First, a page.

We’re constantly researching and doing program research for possible new degree programs, keeping our eyes on the market. Our president does a great job of directing us to here’s the latest analysis. Do we need to be looking at this? What programs are really thriving and how can we lean into that. But maybe more important than all of that is we’ve reached this point of understanding that we’re moving into this digital age. And so education is moving more and more digital and we want to make sure that we’re part of that. And so TEL has been a big player that for us with the concurrent enrollment classes but we’re also starting initiatives with our faculty where they’re able to get training for developing online courses and delivering course content online as well. In addition to that, we’re making robust use of our LMS, which is Brightspace at this point, and making sure that our students have access to everything they need. COVID has changed things for a lot of educators obviously.

When COVID hit, we really poured into and continued the efforts that were already there of making sure our faculty knew how to really integrate Brightspace or our learning management system for our students. So that students had access to all the course materials that they need. They were able to interact in that space, have a connection in that space. So I think the digital integration is something that we’re focused on, not just now but looking into the future and trying to figure out how can we maximize and give the students the best opportunity to go wherever they’re feeling led in order to continue their education.

So whether they’re on-site, in an internship, and I would say that’s another innovation that we have where we’re placing students in internships all over the nation. Our business school does an especially good job of this obviously. The education department and nursing, our students are in the community. And sometimes to make that really workable, you want to make sure that that doesn’t mean you have to be in class on Monday, Wednesday, Friday, every single day. So we’re not quite where we want to be with that, but we’re making good headway and working that into our curriculum and looking to the future for what that’s going to look like because we think that’s the trend right now and we’re working really hard to make sure that we’re on that train.

Rob Reynolds:
One of the things that’s interesting about Oklahoma Wesleyan and for the people who aren’t familiar with your university, they need to imagine you are a faith-based institution on an incredibly beautiful campus set in, for me, the Northern part of Oklahoma in Bartlesville, but in a pastoral setting. But in a less populated region overall in some senses and you have rural areas around you. And it’s kind of interesting to me, you have kind of the… I see these three communities. You have your traditional faith-based community, that’s always there. But you have your real local area in Bartlesville which is a very happening place because it was one of the big centers of the petroleum development and refining in Oklahoma. But then you have the surrounding areas around that, that are more rural areas. And so you have these different communities to reach out to. And it’s a unique opportunity because I think when I look at what Oklahoma Wesleyan is and what it represents, there are common elements across all of those areas that really allow you to play well and to be valuable to the people in each of those communities.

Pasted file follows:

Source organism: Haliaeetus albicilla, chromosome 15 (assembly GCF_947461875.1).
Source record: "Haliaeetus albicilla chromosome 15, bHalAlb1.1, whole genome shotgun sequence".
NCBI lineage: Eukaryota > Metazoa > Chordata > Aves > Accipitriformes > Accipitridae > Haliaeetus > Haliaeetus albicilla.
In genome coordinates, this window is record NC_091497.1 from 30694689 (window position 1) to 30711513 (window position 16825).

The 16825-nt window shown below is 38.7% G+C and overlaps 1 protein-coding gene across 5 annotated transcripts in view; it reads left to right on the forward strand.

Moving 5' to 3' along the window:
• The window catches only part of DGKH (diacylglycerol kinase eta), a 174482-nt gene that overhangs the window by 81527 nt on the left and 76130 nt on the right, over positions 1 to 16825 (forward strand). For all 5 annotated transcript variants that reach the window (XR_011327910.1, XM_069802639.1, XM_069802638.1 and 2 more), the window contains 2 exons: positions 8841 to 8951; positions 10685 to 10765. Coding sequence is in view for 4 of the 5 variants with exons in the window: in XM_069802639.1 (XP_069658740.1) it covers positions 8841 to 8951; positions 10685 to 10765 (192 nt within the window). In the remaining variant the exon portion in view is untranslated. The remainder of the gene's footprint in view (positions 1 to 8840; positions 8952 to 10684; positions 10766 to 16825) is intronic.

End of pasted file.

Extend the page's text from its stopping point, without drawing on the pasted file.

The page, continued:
Dalene Fisher:
Yeah, I think that’s true. And I would even add to that, that we have actually an incredibly diverse campus, not just in term… I mean it’s socioeconomic, in terms of race, gender, people from all around the world end up at OKWU. A lot of our athletes are from Serbia or Spain or England. So it’s a wonderful cross-section of humanity that we have here. So sometimes I feel like students might think, oh, if I’m at a small campus, I’m not going to be getting my world expanded. Actually, because it’s small, you get to know people from all of these different areas of the world. People that may not be exactly like you and may not think exactly like you. And as part of being a faith-based institution and just having the ethos of Christ at the center of what we do, one of the things that we really truly believe is in this the idea of hospitality, to where you’re opening your doors and you’re seating people at that table.